You take all this care collecting gigs of your favorite music and movies, and then play it all through your laptop’s built-in speakers. Even the best ones can leave your audio sounding thin and lifeless. External PC speakers—along with a good set of headphones—are a must for getting the best fidelity from your media files.
A trip online or to your favorite electronics store will reveal a head-spinning variety of options to choose from, with some systems costing as much or more than you paid for your laptop. Luckily, you don’t need to take out a personal loan to upgrade your audio. Quality speakers can be found for even less than $100. And while there can be a degree of “you get what you pay for” at this price level, you can find satisfying sound on a budget if you’re willing to make a few compromises.
To help you cut through some of the clutter, we’ve tested many of the commonly available budget models. All cost under $100, sometimes significantly so. We set up each in a typical environment—on a desk in a home office—and played a variety of audio tracks to push their sound capabilities. We also offer some buying advice below to help you choose the right model for your needs. Scroll to the bottom of this article to see all of our budget speaker reviews.
Best computer speakers under $100
Creative Pebble – Best overall budget speakers
We wouldn’t have thought a set of $20 speakers would impress us much, let alone turn out to be our favorites. But Creative Pebble’s simple USB-powered 2.0 system defies all odds, producing richer, more immersive audio than you commonly find in speakers at twice the price.
- Extremely affordable
- Excellent audio quality
- Space-saving design
- No Bluetooth connectivity for mobile devices
Read our full
Creative Pebble review
Edifier R19U 2.0 USB Computer Speakers – Runner up
We love the Edifier R19U. This 2.0 system sports rich mids, crisp highs, and deep, controlled bass. The faux-wood enclosures also give them a slightly vintage vibe that stands out from the matte-plastic pack. A great value at just $30 on Amazon.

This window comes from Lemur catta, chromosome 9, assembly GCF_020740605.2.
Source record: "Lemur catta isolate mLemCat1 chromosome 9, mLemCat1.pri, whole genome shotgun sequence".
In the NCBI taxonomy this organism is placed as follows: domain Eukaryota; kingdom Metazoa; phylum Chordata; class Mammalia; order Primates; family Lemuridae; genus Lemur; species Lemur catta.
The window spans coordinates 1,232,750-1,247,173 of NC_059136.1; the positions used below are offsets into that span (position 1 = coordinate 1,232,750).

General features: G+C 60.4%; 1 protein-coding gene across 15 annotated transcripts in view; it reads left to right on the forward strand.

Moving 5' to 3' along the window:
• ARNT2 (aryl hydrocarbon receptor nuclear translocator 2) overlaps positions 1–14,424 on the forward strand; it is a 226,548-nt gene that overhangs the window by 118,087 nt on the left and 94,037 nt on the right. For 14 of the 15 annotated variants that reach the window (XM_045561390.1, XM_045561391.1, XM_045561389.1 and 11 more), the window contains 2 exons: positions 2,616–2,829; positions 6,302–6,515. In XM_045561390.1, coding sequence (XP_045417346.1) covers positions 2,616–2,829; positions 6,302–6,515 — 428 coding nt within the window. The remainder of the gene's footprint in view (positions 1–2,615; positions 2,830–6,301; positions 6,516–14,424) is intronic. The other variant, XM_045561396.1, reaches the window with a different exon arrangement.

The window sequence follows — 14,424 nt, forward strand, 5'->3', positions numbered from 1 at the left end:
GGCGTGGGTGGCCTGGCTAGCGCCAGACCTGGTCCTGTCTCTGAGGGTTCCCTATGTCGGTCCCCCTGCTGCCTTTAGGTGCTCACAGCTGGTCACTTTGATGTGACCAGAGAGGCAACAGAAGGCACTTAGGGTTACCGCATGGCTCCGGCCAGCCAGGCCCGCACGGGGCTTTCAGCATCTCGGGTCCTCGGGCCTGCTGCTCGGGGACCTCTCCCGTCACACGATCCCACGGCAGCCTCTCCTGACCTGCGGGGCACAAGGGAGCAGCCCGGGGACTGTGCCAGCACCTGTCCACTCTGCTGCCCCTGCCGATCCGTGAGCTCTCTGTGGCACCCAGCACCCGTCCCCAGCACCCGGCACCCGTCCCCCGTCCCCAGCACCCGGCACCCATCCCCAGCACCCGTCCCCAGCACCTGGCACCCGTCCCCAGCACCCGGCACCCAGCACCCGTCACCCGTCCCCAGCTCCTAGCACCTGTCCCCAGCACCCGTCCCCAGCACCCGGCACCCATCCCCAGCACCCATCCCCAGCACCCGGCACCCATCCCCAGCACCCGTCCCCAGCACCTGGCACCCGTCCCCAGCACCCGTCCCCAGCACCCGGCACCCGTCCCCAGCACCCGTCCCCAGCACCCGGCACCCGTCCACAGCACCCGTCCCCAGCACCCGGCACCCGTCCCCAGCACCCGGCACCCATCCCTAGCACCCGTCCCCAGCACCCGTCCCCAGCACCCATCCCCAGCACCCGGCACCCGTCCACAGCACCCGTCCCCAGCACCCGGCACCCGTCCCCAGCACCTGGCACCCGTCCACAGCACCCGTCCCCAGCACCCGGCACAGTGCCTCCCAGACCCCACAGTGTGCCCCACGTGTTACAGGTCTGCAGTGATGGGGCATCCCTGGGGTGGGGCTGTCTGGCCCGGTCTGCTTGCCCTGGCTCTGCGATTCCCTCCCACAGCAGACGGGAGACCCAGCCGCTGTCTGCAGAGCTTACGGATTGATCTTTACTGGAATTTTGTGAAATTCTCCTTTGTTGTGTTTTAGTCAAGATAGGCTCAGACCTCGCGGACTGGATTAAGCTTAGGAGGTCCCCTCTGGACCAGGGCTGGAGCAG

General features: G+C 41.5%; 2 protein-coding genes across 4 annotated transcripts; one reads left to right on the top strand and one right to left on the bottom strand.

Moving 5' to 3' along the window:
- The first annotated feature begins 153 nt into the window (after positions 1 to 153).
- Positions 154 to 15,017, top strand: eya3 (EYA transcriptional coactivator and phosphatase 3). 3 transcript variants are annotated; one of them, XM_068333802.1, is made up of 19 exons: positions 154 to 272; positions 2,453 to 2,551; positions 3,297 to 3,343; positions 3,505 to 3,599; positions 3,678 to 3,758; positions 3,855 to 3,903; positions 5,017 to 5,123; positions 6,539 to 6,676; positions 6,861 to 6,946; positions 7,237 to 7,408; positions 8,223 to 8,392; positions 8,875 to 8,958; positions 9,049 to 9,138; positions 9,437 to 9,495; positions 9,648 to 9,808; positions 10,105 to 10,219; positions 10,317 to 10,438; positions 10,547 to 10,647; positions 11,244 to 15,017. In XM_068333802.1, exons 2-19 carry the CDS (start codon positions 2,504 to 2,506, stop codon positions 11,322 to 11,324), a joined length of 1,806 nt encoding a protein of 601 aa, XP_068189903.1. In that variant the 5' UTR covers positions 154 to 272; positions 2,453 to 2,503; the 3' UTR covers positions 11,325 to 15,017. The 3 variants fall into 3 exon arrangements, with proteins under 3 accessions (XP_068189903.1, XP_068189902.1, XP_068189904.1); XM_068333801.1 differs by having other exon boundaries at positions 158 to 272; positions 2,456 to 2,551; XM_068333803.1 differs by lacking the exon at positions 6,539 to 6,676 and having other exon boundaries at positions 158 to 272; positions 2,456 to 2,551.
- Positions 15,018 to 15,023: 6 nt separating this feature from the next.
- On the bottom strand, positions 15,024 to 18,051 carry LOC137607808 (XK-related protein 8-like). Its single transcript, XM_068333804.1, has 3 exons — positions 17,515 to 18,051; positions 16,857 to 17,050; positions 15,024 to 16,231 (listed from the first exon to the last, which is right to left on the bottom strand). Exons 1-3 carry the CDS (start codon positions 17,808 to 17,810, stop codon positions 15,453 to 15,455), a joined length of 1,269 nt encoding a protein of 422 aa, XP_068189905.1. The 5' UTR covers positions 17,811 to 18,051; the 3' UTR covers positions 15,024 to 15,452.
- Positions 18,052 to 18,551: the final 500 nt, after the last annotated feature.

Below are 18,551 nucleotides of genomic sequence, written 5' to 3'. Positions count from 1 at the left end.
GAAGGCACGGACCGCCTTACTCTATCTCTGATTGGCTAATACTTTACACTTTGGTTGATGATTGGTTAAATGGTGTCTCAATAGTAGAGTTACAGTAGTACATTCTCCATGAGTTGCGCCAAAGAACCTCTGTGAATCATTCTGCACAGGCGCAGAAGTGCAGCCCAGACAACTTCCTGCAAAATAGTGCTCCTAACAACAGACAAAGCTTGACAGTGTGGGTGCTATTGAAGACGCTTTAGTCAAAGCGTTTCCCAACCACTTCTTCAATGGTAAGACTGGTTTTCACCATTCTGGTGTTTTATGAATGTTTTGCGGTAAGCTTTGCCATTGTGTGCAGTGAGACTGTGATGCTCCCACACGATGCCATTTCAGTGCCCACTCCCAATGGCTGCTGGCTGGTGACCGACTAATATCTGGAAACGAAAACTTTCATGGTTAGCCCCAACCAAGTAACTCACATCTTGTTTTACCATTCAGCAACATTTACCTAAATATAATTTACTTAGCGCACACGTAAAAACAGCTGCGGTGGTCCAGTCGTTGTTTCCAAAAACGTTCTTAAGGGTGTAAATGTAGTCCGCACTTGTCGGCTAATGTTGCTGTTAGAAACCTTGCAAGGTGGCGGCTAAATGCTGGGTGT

- Rich, balanced sound
- Stylish faux-wood design
- Requires a single USB connection for power and audio output
- Light on bass and volume ouput
Read our full
Edifier R19U 2.0 USB Computer Speakers review
Sound BlasterX Kratos S3 – Best budget 2.1 system
Though the Sound BlasterX Kratos S3 is marketed for gaming, we like the warm, natural sound and beefy bass it brought to of all our media. At just $80 it’s an inexpensive entry point into 2.1 speaker systems.
- Wooden construction enables natural, warm sound
- Small footprint
- Deep, rich bass
- No extra audio inputs for mobile devices
Read our full
Sound BlasterX Kratos S3 review
Logitech Z207 2.0 Stereo Computer Speakers
A great option if you want to be able to switch among different sources. They aren’t the most discreet speakers, but they deliver good performance.
Read our full
Logitech Z207 2.0 Stereo Computer Speakers review
The Edifier R1280T speakers are a good example of how size can influence depth of sound. These relatively large, and attractive, speakers are full sounding and capable of filling room, albeit with potential for distortion at the loudest levels.
Read our full
Edifier R1280T review
How to shop for PC speakers
2.0 speakers vs. 2.1 speakers
Sure, a 5.1 (five speakers, one subwoofer) multi-channel speaker system sounds pretty sexy. But even if you were to unearth one for $50 or $60, the quality would almost certainly be just as cheap. That money can buy a much better quality two-speaker system. These basic 2.0 stereo setups, which are comprised of just a left and right speaker with a single driver (the actual loudspeaker) in each, abound in this price range. Occasionally you can also find a decent 2.1 system for—a pair of speakers to handle the higher frequencies and separate subwoofer for the bass—for not much more. These take up more space but often produce more balanced sound. More on that next.
Sound quality: Ask your ears, not the spec sheet
Try not to be seduced by manufacturer’s specs on sound quality. Even if you can parse frequency response numbers, they are frequently exaggerated. Let your ears be your guide instead. Listen for a good balance between the high (treble), mid, and low (bass) frequencies. Often, speakers will exaggerate one—usually the treble or the bass—at the expense of the others. Good speakers will produce full, detailed audio that sounds as the creator intended it.
Be aware, though, that finding strong bass response in this price range can be challenging. Without a subwoofer, 2.0 systems have trouble reproducing low frequencies. The manufacturers often use technological tweaks to beef up the bass notes, but these can sound boomy, and muddy the overall mix. If a deep, controlled bottom end is a priority, a 2.1 system might be a better investment.
AC power vs. USB: The tradeoffs
Both these options are prevalent in the sub-$100 price range. USB-powered speakers reduce cord clutter, as they don’t need a separate power cable. However, they can’t supply as much juice as the AC variety, so they tend to produce lower volume and less bass.
Michael Ansaldo is veteran consumer and small-business technology journalist. He contributes regularly to TechHive and PCWorld.